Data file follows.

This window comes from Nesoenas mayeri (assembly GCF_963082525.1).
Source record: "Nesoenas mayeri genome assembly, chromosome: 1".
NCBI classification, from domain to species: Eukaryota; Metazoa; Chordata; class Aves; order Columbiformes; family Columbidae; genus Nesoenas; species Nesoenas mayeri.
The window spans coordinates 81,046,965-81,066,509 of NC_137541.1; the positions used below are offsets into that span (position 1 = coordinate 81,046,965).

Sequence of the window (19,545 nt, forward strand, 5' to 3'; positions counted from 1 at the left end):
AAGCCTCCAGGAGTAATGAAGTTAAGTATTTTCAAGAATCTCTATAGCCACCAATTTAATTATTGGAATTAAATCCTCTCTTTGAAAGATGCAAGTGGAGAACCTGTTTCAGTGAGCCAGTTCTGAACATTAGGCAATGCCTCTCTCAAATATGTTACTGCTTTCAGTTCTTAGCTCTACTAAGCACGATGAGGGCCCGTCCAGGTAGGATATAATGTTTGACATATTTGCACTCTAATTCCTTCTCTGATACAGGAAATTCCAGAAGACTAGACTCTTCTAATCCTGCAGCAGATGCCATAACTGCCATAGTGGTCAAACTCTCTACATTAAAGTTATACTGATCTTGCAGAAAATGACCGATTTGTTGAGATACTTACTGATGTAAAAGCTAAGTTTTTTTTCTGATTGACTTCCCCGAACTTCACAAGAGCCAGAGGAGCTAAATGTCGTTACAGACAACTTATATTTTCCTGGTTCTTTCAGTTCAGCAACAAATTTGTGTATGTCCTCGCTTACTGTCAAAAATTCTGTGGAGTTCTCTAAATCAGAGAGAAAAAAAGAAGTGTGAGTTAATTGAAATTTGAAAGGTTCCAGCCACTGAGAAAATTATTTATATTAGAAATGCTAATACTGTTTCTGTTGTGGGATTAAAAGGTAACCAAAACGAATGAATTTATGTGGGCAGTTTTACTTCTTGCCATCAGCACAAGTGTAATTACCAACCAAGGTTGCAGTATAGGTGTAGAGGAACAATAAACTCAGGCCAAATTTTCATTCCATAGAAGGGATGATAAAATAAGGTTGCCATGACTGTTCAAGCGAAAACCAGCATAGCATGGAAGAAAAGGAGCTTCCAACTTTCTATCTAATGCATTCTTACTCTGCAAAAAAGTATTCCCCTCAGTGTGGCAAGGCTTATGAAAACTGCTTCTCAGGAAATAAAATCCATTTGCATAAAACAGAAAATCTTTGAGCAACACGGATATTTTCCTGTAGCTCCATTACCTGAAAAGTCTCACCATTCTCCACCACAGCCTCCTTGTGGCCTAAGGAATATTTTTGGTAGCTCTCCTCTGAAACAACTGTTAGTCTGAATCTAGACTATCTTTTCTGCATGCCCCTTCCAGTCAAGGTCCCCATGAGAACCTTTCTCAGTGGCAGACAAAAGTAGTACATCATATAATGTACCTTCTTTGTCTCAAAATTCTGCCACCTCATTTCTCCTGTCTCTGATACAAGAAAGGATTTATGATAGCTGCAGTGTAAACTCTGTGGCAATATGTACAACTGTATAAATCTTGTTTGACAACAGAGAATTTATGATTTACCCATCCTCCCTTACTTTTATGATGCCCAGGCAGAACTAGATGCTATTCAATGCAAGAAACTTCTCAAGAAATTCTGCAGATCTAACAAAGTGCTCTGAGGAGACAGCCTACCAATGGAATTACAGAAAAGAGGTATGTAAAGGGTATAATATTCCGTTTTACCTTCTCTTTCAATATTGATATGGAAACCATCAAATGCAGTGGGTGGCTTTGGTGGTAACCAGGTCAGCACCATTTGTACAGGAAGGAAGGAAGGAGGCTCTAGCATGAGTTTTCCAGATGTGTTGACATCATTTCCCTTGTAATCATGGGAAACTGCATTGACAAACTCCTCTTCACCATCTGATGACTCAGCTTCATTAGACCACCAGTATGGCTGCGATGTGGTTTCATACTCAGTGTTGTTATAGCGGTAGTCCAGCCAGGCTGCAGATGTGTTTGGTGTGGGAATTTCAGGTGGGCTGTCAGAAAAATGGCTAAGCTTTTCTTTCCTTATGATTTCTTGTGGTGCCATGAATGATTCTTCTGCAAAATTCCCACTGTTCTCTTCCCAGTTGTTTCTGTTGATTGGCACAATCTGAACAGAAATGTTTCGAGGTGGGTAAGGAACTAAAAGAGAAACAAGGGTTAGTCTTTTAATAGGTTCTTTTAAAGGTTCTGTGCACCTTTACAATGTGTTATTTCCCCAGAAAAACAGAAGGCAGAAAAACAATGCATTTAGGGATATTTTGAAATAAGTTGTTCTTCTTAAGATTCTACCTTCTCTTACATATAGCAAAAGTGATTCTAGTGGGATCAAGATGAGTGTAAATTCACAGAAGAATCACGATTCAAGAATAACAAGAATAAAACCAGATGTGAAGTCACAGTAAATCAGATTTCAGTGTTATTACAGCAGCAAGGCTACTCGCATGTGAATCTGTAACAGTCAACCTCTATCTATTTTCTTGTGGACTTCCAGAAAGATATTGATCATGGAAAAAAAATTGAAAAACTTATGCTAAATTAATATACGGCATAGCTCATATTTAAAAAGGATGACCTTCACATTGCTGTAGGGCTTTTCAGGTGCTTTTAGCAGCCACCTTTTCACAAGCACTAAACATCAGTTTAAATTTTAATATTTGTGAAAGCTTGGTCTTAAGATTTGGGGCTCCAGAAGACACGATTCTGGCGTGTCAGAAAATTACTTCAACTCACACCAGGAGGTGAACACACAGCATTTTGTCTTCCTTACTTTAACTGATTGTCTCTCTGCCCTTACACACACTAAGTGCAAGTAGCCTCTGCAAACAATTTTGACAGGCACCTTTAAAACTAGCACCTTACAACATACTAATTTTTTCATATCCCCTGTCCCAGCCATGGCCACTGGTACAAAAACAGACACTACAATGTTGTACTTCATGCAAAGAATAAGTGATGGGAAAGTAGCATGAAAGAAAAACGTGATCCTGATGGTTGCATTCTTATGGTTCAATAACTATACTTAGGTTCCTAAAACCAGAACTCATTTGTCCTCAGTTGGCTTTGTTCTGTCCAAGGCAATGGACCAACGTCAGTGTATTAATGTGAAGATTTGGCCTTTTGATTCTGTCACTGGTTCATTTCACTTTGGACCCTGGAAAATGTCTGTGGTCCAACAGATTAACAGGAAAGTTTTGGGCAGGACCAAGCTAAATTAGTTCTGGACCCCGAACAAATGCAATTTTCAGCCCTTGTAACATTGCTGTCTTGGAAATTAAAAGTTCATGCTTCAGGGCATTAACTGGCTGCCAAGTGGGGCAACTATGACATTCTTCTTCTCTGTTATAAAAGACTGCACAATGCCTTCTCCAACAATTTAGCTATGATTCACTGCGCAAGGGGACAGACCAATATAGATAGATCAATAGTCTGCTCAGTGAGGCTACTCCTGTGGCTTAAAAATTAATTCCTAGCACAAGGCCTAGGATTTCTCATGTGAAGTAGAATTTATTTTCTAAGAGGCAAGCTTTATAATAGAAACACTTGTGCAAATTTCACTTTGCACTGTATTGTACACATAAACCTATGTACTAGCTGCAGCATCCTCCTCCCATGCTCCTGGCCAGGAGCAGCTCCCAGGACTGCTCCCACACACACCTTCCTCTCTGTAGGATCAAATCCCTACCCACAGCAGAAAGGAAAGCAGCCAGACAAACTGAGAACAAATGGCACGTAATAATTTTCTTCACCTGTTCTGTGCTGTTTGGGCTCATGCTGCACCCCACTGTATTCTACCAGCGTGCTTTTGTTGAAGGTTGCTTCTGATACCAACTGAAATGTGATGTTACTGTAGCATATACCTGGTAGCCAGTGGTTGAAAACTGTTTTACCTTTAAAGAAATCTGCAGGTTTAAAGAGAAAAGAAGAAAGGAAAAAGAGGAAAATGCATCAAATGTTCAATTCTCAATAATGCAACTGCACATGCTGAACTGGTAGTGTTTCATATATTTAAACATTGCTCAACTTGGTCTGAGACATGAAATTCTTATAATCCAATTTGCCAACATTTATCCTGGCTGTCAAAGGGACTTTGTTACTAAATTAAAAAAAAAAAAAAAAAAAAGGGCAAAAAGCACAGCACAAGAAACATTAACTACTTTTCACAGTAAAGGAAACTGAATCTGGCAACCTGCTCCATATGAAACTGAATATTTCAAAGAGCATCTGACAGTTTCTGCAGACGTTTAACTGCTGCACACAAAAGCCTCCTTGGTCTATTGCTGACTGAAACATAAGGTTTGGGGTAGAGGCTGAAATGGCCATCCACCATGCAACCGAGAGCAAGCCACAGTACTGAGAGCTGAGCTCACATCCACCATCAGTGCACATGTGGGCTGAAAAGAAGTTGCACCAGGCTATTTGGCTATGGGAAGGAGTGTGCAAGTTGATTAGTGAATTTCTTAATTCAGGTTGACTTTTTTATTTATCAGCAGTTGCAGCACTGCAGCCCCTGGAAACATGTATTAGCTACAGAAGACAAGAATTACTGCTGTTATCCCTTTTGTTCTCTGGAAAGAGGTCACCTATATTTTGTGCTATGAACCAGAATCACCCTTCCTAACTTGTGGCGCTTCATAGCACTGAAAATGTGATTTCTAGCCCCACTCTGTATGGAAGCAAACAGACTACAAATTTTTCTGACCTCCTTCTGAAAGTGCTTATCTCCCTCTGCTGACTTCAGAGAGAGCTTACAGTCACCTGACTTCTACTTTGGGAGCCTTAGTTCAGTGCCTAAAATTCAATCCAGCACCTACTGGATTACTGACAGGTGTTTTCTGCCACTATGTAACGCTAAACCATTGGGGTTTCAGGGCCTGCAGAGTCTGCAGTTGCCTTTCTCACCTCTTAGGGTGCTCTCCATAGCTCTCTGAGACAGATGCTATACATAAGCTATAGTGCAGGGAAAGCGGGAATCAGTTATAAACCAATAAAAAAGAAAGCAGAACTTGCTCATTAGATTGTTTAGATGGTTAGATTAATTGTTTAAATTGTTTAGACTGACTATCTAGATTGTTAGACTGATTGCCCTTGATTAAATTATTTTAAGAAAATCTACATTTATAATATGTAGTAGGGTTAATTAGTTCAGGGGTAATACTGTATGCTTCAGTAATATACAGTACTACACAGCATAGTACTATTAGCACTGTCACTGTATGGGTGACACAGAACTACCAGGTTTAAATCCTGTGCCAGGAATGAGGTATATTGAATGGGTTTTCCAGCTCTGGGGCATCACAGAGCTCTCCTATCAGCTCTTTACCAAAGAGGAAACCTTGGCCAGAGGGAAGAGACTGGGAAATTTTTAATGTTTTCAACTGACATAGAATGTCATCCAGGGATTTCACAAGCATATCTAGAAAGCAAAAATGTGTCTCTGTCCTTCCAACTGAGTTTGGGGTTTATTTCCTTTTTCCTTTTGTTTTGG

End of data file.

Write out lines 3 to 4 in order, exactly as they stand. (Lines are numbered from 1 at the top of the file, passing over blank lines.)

NCBI classification, from domain to species: Eukaryota; Metazoa; Chordata; class Aves; order Columbiformes; family Columbidae; genus Nesoenas; species Nesoenas mayeri.
The window spans coordinates 81,046,965-81,066,509 of NC_137541.1; the positions used below are offsets into that span (position 1 = coordinate 81,046,965).